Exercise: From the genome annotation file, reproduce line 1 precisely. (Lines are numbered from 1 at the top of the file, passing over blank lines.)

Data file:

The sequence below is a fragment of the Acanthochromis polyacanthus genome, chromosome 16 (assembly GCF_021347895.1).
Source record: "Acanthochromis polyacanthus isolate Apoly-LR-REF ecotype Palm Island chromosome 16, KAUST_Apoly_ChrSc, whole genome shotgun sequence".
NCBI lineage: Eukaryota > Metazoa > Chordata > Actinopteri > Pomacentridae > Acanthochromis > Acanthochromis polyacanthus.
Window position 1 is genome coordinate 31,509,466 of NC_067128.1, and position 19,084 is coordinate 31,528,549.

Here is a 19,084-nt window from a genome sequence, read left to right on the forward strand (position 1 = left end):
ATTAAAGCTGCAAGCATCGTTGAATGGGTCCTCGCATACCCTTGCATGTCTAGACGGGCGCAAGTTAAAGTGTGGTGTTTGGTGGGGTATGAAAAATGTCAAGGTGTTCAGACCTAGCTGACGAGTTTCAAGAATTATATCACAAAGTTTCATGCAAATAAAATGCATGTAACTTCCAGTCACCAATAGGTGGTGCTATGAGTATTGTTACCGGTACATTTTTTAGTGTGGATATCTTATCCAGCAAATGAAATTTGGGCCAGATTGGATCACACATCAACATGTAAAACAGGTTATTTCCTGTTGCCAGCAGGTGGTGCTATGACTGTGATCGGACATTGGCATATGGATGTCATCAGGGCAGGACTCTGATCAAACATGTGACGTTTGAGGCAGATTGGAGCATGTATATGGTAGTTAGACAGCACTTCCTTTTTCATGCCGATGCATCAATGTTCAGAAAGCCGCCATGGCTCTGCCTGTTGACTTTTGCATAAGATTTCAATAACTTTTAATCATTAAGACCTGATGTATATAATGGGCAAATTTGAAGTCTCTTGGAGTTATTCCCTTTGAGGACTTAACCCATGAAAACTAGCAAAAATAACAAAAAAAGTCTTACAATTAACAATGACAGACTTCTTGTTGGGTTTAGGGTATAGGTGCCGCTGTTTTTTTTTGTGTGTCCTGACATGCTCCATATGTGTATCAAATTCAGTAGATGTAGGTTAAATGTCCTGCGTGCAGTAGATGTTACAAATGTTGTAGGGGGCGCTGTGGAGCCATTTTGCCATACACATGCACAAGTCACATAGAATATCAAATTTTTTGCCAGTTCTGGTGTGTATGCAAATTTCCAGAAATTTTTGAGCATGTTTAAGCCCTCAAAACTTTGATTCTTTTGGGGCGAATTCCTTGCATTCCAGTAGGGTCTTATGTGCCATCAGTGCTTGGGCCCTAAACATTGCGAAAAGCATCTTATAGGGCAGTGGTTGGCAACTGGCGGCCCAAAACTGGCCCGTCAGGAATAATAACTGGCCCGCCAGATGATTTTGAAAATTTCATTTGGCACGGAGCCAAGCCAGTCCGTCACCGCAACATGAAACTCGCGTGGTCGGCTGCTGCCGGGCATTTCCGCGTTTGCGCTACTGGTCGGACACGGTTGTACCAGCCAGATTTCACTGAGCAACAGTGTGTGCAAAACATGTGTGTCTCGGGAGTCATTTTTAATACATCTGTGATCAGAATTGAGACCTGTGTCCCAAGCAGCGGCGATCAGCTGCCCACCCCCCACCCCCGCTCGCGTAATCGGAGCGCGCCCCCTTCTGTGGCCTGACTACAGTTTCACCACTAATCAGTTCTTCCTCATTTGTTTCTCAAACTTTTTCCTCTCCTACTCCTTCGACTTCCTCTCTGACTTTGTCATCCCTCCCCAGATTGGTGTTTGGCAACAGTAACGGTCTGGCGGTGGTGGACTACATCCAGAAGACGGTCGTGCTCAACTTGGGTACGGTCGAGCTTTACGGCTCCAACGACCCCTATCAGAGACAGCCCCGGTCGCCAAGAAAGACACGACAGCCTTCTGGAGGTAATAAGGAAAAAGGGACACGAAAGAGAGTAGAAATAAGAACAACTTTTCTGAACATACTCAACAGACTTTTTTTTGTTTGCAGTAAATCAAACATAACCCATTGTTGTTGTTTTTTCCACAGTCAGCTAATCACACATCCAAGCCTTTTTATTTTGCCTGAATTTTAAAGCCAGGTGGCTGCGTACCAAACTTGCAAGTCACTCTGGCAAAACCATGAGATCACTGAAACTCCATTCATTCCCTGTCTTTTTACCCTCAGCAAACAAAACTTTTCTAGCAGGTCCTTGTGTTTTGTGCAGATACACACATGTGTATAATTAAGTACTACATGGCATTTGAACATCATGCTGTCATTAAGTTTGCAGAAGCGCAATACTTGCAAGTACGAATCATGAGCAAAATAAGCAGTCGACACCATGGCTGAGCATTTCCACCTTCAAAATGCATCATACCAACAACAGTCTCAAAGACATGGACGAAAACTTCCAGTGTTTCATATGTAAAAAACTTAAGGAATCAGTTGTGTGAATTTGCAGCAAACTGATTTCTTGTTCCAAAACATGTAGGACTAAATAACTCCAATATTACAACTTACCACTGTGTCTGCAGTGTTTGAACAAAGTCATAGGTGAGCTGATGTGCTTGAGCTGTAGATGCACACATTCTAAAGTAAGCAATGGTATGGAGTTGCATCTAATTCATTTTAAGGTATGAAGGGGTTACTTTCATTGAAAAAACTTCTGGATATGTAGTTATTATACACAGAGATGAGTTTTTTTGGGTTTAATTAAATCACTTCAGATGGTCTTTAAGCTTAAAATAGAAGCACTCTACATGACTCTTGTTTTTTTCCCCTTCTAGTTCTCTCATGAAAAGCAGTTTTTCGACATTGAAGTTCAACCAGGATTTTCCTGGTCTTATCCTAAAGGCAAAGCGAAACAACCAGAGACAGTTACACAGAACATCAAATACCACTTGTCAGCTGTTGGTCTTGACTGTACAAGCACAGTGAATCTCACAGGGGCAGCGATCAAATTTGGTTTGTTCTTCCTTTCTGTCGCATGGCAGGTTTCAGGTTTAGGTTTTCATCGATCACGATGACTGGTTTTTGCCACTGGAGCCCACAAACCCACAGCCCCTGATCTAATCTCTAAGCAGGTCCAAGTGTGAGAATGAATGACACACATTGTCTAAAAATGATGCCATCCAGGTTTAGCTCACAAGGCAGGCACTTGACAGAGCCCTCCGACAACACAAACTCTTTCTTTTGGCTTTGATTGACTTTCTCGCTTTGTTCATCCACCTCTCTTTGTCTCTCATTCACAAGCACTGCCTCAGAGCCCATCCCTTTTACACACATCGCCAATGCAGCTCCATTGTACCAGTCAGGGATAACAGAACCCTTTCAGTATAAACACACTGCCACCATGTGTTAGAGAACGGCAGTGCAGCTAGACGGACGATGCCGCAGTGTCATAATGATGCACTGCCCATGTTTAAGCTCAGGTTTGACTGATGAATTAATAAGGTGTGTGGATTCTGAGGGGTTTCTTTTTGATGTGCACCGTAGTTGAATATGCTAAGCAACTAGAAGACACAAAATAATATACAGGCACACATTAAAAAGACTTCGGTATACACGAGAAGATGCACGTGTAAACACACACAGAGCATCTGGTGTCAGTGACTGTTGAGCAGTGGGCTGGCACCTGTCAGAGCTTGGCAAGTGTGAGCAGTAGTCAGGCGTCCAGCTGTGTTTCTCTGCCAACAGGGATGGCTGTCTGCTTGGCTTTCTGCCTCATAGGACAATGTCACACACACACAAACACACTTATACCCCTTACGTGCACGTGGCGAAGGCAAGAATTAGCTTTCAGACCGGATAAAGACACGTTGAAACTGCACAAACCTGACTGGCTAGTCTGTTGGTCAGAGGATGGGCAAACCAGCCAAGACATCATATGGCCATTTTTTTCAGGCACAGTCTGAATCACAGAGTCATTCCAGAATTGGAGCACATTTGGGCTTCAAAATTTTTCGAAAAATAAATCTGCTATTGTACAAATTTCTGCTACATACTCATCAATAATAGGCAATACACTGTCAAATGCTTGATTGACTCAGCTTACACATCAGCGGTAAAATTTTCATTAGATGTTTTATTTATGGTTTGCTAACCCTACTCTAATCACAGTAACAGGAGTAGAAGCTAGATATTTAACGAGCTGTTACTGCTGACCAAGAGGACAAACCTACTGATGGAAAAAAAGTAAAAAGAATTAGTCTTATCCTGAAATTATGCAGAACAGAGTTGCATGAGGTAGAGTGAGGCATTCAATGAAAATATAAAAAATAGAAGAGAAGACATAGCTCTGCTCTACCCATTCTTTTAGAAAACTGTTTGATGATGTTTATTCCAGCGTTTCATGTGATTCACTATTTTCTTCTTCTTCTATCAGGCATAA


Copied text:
The sequence below is a fragment of the Acanthochromis polyacanthus genome, chromosome 16 (assembly GCF_021347895.1).